Safeguarding requirements for e-money institutions. Top 5 dangerous mistakes.

Safeguarding requirements for e-money institutions and payment institutions

Safeguarding requirements are essential for E-money Institutions (EMIs and small EMIs) and Payment Institutions (PIs). The requirement to Safeguard customers’ funds emanates from the need of customer protection whenever they are using payment services that are provided by PIs or EMIs. Since these types of institutions have lower capital requirements than conventional banks, they have special requirements that are imposed whenever dealing with funds of e-money/payment service users. 

The Financial Conduct Authority of the United Kingdom has reiterated in its publication dated 22nd of May 2020, that since the FinTech market is growing rapidly and many startups are not profitable at the early stages, they should be cautious of the risk of improper safeguarding arrangements. As we have already noted in one of our previous articles, many payment and e-money institutions do not fully comply with their regulatory obligations, specifically safeguarding. But how can a firm successfully fulfil its regulatory requirements in these unsettling times that are underlined by uncertainty? The answer is quite simple, albeit a bit tricky- the institution must fully understand its responsibilities and implement proper internal controls and procedures. In this article, we will provide a brief overview of safeguarding requirements and what PIs and EMIs can do in order not to fail foul while providing their services. Moreover, at the end of the article, you may be able to download our free guide detailing what is safeguarding and how it should be properly implemented.

What are the safeguarding requirements for e-money institutions and other non-bank payment services providers?

Safeguarding requirements mean that “relevant funds” of customers of e-money and payment institutions must be protected by either of two possible options:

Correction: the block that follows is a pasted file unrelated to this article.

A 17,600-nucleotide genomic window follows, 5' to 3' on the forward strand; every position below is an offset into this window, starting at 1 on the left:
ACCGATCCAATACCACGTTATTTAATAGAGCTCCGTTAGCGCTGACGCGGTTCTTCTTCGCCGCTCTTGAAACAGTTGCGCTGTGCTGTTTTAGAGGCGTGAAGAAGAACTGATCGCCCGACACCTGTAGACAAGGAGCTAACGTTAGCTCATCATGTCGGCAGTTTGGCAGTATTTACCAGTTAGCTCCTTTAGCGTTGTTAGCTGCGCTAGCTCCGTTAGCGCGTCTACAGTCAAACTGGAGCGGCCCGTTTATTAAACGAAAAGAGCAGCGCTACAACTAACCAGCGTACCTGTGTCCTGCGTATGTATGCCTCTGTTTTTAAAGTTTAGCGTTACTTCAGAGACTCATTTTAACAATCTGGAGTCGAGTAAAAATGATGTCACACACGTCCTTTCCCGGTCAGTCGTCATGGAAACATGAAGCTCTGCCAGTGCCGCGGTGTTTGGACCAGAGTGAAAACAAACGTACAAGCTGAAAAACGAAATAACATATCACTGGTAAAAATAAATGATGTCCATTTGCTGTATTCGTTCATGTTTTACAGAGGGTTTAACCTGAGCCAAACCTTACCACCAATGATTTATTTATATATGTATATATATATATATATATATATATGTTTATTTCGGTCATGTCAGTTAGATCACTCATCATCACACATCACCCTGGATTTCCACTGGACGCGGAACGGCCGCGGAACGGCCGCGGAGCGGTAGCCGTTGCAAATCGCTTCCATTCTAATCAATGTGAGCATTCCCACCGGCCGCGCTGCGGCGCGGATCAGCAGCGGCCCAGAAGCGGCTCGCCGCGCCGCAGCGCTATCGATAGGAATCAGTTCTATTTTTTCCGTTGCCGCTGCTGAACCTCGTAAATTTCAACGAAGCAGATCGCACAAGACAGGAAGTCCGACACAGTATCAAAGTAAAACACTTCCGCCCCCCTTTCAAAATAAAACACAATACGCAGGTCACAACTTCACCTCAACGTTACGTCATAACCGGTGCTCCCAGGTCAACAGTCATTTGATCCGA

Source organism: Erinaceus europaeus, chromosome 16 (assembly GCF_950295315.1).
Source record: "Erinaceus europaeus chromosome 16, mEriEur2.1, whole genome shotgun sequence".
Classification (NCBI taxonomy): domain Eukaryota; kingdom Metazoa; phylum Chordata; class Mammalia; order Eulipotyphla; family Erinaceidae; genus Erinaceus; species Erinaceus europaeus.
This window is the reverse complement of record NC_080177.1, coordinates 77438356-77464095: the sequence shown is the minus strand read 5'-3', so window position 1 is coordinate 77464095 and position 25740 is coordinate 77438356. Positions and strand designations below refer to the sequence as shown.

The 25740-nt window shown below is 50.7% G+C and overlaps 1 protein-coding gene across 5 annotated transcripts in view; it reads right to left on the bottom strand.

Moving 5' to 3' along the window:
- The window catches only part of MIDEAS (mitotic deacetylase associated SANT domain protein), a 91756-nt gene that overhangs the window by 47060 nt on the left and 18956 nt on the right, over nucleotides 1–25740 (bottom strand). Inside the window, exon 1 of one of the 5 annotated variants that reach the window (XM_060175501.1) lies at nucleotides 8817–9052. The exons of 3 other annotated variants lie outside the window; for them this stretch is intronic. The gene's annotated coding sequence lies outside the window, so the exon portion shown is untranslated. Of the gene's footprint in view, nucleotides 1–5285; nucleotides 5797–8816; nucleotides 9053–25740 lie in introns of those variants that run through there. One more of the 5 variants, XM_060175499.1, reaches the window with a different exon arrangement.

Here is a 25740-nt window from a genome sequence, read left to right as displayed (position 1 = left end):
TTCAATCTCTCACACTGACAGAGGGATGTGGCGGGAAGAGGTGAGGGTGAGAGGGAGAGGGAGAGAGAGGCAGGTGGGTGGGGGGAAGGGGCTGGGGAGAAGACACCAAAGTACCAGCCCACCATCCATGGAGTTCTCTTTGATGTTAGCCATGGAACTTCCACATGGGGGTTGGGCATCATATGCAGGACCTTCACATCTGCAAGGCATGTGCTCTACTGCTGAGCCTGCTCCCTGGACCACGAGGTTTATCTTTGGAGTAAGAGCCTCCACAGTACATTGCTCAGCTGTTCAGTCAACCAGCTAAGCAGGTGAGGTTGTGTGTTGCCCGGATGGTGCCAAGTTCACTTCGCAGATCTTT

1. Segregation method- where relevant funds are kept separate from all other funds that payment or e-money institution holds with an authorised credit institution, or BoE, or invest the relevant funds in such secure, liquid assets as the FCA may approve and place those assets in a separate account with an authorised custodian; or 
  2. Insurance or comparable guarantee method- where relevant funds are covered by an insurance policy with an authorised insurer or a comparable guarantee given by an authorised insurer or an authorised credit institution.

Notably, these methods can be also used in tandem and institution can choose to protect certain funds by the latter and other by the means of former. For example, institutions may use both methods whenever funds are already segregated, however, due to the nature of the institution with which they are deposited they are not adhering to the Payment Service Regulations 2017 (PSR 2017) or Electronic Money Regulations 2011 (EMR).

What is meant by relevant funds in the context of safeguarding?

It is essential to define what is considered relevant funds in terms of safeguarding as firms may misunderstand what part they need to safeguard and consequently fail from the onset to satisfy their regulatory obligations. Both PSR 2017 and EMR have “relevant funds” defined, albeit, there are differences in their definition. In this article, we won’t go into technicalities (for them you may read our guide, you will be able to download at the end of this post) but simply will state what in practice is meant by relevant funds.